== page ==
BACKGROUND: The COVID-19 pandemic, which started in December 2019, is still continuing to date (November 2021), and nobody knows how long it will remain. During this time, the world remains vigilant against the pandemic, causing new problems in various fields of life. At the same time, the public continues getting latest information about COVID-19. One and a half year is not a short time to continuously carry out COVID-19 preventive behavior, which in turn causes relaxation of COVID-19 preventive behavior. AIM: This study aims to determine the correlation between knowledge and COVID-19 preventive behavior after 1 year of pandemic among medical students and to find out factors that affect knowledge about COVID-19. METHOD(S): This is a descriptive-analytic cross-sectional study with 261 respondents collected from students of the Faculty of Medicine, Universitas Sumatera Utara. Respondents' data were collected using an online questionnaire which had been tested for its validity and reliability. Distribution of sample size used proportionate stratified random sampling and simple random sampling. Data will be analyzed using Chi-square. RESULT(S): Of the 261 respondents analyzed, 247 respondents (94.7%) had good level of knowledge, 222 respondents (85.1%) had good level of preventive behavior, and the factors that influenced knowledge were the year of admission (p = 0.028) and family member with past confirmed case of COVID-19 (p = 0.011). The knowledge and preventive behavior relationship analysis showed p = 0.009 (PR = 4.864 [95% CI: 1.587-14.909]). CONCLUSION(S): Even though the pandemic has lasted for more than 1 year, medical students with good level of knowledge still carry out good preventive behavior showing a meaningful relationship between knowledge and preventive behavior. Level of knowledge is influenced by the year of admission and family member with past confirmed case of the year of admission and family member with past confirmed case of COVID-19.Copyright © 2023 Chandra Pranata Salim.

Journal of Clinical Rheumatology ; 29(4 Supplement 1):S4-S5, 2023.
Article in English | EMBASE | ID: covidwho-2324507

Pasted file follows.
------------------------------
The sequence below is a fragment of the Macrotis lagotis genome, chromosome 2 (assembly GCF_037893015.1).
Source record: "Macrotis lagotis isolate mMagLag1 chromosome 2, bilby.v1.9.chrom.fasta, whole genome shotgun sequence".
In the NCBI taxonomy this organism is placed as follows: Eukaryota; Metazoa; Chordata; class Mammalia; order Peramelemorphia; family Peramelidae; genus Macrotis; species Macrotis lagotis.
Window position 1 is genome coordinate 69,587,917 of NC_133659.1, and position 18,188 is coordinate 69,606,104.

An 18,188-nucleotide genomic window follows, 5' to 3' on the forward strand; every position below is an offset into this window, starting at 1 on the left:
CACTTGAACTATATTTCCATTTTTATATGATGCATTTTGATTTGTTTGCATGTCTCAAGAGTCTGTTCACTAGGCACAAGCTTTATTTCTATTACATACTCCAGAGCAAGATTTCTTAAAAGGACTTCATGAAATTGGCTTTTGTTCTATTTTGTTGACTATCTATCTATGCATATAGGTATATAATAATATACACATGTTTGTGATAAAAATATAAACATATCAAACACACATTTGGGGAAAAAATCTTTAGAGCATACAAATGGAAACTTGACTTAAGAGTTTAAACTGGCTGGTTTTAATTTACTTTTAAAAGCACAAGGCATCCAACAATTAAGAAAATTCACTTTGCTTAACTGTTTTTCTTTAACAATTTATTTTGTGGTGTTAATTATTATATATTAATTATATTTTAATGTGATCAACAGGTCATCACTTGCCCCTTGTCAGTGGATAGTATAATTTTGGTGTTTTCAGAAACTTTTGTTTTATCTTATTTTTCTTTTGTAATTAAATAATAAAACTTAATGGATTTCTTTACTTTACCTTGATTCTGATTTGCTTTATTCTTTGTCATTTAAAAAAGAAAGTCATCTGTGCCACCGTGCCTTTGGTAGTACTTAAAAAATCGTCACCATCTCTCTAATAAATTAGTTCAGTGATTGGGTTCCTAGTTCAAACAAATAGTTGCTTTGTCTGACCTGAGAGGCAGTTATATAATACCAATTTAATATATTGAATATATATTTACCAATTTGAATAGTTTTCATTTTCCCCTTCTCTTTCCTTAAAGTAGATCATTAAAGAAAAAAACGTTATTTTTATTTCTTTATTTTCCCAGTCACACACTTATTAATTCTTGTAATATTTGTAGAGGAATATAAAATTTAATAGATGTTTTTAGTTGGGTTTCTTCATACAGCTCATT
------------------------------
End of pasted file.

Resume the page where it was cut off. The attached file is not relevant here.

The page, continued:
Objectives: Few studies evaluate the immunogenicity and safety of different COVID-19 vaccine platforms in patients with primary Sjogren's Syndrome (pSS). The present study aims to assess the immunogenicity through anti-spike IgG antibodies after the COVID-19 vaccine dose in heterologous groups compared to homologous regimen in patients with pSS. Method(s): These data are from the SAFER study: 'Safety and efficacy of the COVID-19 vaccine in rheumatic disease', a real-life phase IV multicenter longitudinal study, evaluating patients since before the first dose. Pregnant women, those with a history of serious adverse events prior to any vaccine, and those with other causes of immunosuppression were excluded. Patients with pSS > 18 years, classified according to ACR/EULAR 2016 classification criteria were included. Antibodies against the Receptor Binding Domain - RBD portion of the Spike protein of SARS-CoV-2 (IgG-S) were measured by chemiluminescence (Architect SARS-CoV-2 Quanti II, Abbott), before the first dose and 28 days after the 2nd and 3rd dose. Seropositivity was defined as IgG-Spike titers >=7.1 BAU/mL. Patients received adenoviral vector (ChAdOx1, Astrazeneca), mRNA (Pfizer) or inactivated SARS-COV-2 (Coronavac). Non-parametric methods were used. The alpha level of significance was set at 5%. Result(s): 56 participants received 3 doses, 46 +/- 11 years old, disease duration 7.62 years, 92.9% female, 41.1% White and 55.4% Mixed. The homologous third-booster dose group (n = 15, all ChAdOx1) and heterologous group (n = 41) were homogeneous for age, sex, ethnicity, comorbidities, medication and baseline IgG-S median [IQR] titers. After primary vaccination (2 doses) IgG-S median and titers [IQR] were similar in homologous and heterologous groups (373.03 [179.58, 843.92] vs. 473.36 [119.05, 1059.60], p = 0.705). Third-booster dose induced higher IgG-S median [IQR] titers compared to only 2 doses (1229.54 [333.55, 4365.47] vs 464.95 [140.42, 1015.25], p alpha 0.001). Heterologous 3rd-booster induced higher IgG-S median [IQR] titers than homologous scheme with ChAdOx1 (1779.52 [335.83, 4523.89] vs 730.76 [303.37, 1858.98], p = 0.150), Fig 1 and 2, although not statistically significant. Conclusion(s): Third booster dose induced higher humoral immune response compared to two doses whichmay improve protection against COVID-19 in patients with pSS. Although not statistically significant, the response to the heterologous scheme tended to be better than the response to the homologous booster vaccination, which heterologous booster scheme tended to respond better than homologous booster vaccination, which is relevant in this immunosuppressed population. Increasing the sample size will help clarify this issue. .